A statement from the International Committee of the Red Cross on the Global Compact on Migration
Migrants are first and foremost human beings. The suffering experienced during a migratory trip or in countries of destination can be immense, raising serious humanitarian concerns. Family separation, lifelong trauma, abuse, exploitation, even death or disappearance are too often part of the journey.
These are among the reasons why the International Committee of the Red Cross (ICRC) urges States to adopt and implement the Global Compact on Migration.
We know that migration triggers fear and anxiety in societies. However, we believe the balanced and solid text found in the Global Compact on Migration brings solutions. It will help address the humanitarian dimension of migration while maintaining states' capacity to manage migration. If implemented, the ICRC believes that the Global Compact on Migration can contribute to strengthening the protection of migrants, reducing their vulnerabilities and upholding their rights.
The ICRC is ready to work with States in achieving some of the humanitarian objectives of the Compact. In particular, we are ready to help States avoid or bring solutions to family separation, to reduce the use of immigration detention and to ensure that all migration policies are respectful of international law.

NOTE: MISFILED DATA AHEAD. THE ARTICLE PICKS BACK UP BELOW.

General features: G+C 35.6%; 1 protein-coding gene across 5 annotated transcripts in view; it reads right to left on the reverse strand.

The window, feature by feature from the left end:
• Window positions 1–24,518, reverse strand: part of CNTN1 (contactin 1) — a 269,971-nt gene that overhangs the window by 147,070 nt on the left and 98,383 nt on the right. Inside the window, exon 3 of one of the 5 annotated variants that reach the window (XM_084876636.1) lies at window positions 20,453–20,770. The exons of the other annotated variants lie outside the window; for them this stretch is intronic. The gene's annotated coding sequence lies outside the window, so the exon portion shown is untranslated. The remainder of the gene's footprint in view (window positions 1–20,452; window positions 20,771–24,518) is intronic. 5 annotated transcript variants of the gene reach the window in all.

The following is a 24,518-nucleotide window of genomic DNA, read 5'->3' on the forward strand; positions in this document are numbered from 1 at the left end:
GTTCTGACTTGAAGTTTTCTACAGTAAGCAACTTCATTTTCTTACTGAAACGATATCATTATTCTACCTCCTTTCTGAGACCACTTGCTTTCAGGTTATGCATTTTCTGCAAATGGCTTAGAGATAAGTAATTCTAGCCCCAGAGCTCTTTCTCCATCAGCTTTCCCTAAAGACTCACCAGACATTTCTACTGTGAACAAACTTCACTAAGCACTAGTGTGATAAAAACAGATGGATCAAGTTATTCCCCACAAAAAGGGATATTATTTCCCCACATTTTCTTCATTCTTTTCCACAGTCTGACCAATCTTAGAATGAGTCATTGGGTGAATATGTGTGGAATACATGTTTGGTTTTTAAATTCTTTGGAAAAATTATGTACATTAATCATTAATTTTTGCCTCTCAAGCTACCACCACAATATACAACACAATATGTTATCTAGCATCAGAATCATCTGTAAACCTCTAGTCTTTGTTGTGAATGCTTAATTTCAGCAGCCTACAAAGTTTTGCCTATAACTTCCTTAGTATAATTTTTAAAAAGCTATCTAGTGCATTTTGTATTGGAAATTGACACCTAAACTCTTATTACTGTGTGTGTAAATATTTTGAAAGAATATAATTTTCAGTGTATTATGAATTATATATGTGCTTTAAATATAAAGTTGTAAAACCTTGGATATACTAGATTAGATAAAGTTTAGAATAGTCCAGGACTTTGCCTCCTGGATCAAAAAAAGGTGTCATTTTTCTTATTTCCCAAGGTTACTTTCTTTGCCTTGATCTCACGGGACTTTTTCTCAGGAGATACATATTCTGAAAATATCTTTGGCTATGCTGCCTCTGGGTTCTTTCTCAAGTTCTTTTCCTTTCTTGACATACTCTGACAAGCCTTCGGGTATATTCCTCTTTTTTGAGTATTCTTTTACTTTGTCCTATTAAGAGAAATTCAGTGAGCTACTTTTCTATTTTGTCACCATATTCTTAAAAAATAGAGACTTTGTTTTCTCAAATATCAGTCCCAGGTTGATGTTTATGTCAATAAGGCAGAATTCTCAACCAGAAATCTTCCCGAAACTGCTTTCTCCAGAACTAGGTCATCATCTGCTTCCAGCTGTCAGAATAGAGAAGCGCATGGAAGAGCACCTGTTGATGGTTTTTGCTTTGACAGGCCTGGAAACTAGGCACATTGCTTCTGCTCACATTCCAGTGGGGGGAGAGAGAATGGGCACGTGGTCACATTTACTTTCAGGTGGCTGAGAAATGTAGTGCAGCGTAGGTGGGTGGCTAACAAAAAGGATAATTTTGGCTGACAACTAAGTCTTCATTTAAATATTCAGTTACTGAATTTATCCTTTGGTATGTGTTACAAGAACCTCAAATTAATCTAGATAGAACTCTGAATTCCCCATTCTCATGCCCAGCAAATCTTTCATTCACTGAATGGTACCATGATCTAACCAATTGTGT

While the interests of States must be preserved, the lives and dignity of millions of men, women and children who embark each year on perilous journeys must also be preserved; States must always comply with their existing obligations under international law.
During this very important debate on the issue of migration, the International Committee of the Red Cross has called on States to:
1) Commit to working together to prevent and address the plight of missing migrants and their families;
2) Avoid detaining people based solely on their immigration status, except as a measure of last resort, and fully commit to ending the immigration detention of children;
3) Respect their obligations under international law, in particular the principle of non-refoulement. Whether at borders, in transit or in destination countries,force may only be used as a measure of last resort and by respecting human rights standards.
The process of migration is as old as human society itself and will always continue. It is therefore in States' best interests to manage migration well and humanely.
For further information, please contact:
Marie-Servane Desjonquères, ICRC Geneva, tel: +962 7 7843 7401 or email@example.com
Diana Santana, ICRC New York, tel: +1 917-455-9035 or firstname.lastname@example.org